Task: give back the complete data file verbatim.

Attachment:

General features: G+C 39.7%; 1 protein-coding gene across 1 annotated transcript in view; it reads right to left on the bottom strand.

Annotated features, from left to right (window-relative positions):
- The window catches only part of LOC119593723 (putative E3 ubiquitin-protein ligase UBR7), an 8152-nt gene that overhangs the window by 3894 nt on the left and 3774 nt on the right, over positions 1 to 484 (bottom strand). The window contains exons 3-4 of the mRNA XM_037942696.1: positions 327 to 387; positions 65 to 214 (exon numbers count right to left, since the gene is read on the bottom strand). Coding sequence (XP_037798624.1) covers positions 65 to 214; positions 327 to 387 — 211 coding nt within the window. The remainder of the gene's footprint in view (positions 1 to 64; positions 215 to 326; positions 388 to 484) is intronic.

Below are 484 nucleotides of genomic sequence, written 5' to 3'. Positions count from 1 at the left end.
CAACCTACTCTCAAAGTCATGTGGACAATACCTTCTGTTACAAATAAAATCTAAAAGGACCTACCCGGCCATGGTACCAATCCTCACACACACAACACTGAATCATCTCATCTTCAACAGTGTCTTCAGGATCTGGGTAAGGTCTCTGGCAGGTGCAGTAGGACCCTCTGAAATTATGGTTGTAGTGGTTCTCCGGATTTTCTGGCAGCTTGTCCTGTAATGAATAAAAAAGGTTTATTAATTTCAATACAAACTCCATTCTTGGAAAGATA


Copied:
General features: G+C 39.7%; 1 protein-coding gene across 1 annotated transcript in view; it reads right to left on the bottom strand.

Annotated features, from left to right (window-relative positions):
- The window catches only part of LOC119593723 (putative E3 ubiquitin-protein ligase UBR7), an 8152-nt gene that overhangs the window by 3894 nt on the left and 3774 nt on the right, over positions 1 to 484 (bottom strand). The window contains exons 3-4 of the mRNA XM_037942696.1: positions 327 to 387; positions 65 to 214 (exon numbers count right to left, since the gene is read on the bottom strand). Coding sequence (XP_037798624.1) covers positions 65 to 214; positions 327 to 387 — 211 coding nt within the window. The remainder of the gene's footprint in view (positions 1 to 64; positions 215 to 326; positions 388 to 484) is intronic.

Below are 484 nucleotides of genomic sequence, written 5' to 3'. Positions count from 1 at the left end.
CAACCTACTCTCAAAGTCATGTGGACAATACCTTCTGTTACAAATAAAATCTAAAAGGACCTACCCGGCCATGGTACCAATCCTCACACACACAACACTGAATCATCTCATCTTCAACAGTGTCTTCAGGATCTGGGTAAGGTCTCTGGCAGGTGCAGTAGGACCCTCTGAAATTATGGTTGTAGTGGTTCTCCGGATTTTCTGGCAGCTTGTCCTGTAATGAATAAAAAAGGTTTATTAATTTCAATACAAACTCCATTCTTGGAAAGATA